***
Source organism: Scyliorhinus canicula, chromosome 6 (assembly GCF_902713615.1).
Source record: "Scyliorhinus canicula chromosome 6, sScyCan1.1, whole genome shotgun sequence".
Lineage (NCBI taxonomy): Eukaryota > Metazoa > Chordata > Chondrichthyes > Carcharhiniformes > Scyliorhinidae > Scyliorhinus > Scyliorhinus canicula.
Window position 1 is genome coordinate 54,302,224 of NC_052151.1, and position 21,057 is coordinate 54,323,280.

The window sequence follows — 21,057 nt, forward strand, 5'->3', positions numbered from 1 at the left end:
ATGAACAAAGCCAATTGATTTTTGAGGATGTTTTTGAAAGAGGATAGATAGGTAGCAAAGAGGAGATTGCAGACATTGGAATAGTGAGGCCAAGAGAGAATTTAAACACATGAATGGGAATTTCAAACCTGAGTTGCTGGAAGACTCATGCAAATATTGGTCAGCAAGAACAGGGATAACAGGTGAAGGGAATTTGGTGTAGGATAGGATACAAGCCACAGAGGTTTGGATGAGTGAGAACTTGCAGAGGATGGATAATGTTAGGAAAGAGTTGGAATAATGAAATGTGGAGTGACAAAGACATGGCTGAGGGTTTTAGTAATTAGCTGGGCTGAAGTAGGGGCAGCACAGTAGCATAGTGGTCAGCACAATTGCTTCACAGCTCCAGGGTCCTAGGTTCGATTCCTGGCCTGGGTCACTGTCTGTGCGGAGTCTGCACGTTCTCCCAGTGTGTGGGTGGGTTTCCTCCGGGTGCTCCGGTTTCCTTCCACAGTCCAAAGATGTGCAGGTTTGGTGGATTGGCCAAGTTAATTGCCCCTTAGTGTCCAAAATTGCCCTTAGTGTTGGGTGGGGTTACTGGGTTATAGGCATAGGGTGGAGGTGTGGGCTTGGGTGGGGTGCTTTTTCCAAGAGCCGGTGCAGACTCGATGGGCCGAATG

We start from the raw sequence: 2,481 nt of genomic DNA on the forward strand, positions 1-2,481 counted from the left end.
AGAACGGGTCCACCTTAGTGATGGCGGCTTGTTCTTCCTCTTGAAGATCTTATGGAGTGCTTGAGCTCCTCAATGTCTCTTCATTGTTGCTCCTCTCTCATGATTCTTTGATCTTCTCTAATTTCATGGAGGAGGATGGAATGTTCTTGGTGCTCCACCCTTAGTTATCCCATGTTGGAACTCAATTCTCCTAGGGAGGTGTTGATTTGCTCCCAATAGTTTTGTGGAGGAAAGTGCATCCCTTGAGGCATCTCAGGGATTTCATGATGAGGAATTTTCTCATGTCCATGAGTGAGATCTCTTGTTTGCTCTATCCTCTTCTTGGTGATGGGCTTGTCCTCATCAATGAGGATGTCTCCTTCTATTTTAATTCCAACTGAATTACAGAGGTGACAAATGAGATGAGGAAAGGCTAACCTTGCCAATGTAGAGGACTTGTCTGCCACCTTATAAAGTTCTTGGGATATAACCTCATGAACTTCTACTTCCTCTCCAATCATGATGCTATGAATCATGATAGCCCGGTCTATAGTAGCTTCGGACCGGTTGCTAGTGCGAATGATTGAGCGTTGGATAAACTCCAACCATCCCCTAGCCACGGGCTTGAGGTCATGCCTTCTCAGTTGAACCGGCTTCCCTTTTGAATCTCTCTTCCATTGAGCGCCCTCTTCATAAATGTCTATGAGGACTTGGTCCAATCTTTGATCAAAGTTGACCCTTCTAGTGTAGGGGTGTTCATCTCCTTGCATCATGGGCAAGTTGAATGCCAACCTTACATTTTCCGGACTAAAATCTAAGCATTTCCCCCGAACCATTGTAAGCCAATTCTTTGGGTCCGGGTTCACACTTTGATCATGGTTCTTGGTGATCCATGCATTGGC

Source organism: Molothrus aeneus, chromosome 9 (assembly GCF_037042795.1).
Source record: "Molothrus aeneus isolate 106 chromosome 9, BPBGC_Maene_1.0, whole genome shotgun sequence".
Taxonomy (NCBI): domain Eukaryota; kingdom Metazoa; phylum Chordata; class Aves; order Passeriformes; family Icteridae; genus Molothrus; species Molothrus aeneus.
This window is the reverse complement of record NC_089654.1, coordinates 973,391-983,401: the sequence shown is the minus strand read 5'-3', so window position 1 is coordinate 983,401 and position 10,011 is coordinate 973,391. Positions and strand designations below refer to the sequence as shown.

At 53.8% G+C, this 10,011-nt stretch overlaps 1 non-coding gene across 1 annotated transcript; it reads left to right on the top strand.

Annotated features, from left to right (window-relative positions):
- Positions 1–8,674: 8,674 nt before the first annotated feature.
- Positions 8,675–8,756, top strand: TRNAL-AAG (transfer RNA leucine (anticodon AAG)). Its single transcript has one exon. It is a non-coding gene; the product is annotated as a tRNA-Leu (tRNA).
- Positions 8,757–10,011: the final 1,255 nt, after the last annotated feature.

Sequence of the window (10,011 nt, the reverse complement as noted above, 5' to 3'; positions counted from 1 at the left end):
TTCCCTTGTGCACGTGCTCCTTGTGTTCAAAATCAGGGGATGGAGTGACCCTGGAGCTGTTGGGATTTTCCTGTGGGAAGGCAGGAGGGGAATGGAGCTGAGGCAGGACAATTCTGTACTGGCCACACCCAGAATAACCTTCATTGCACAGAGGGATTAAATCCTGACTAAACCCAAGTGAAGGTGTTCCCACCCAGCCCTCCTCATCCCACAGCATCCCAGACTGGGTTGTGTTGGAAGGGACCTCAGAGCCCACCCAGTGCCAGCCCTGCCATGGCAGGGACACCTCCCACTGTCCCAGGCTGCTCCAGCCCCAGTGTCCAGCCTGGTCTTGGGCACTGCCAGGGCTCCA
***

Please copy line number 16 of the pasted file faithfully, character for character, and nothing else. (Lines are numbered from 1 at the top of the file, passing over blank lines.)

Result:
- Positions 8,675–8,756, top strand: TRNAL-AAG (transfer RNA leucine (anticodon AAG)). Its single transcript has one exon. It is a non-coding gene; the product is annotated as a tRNA-Leu (tRNA).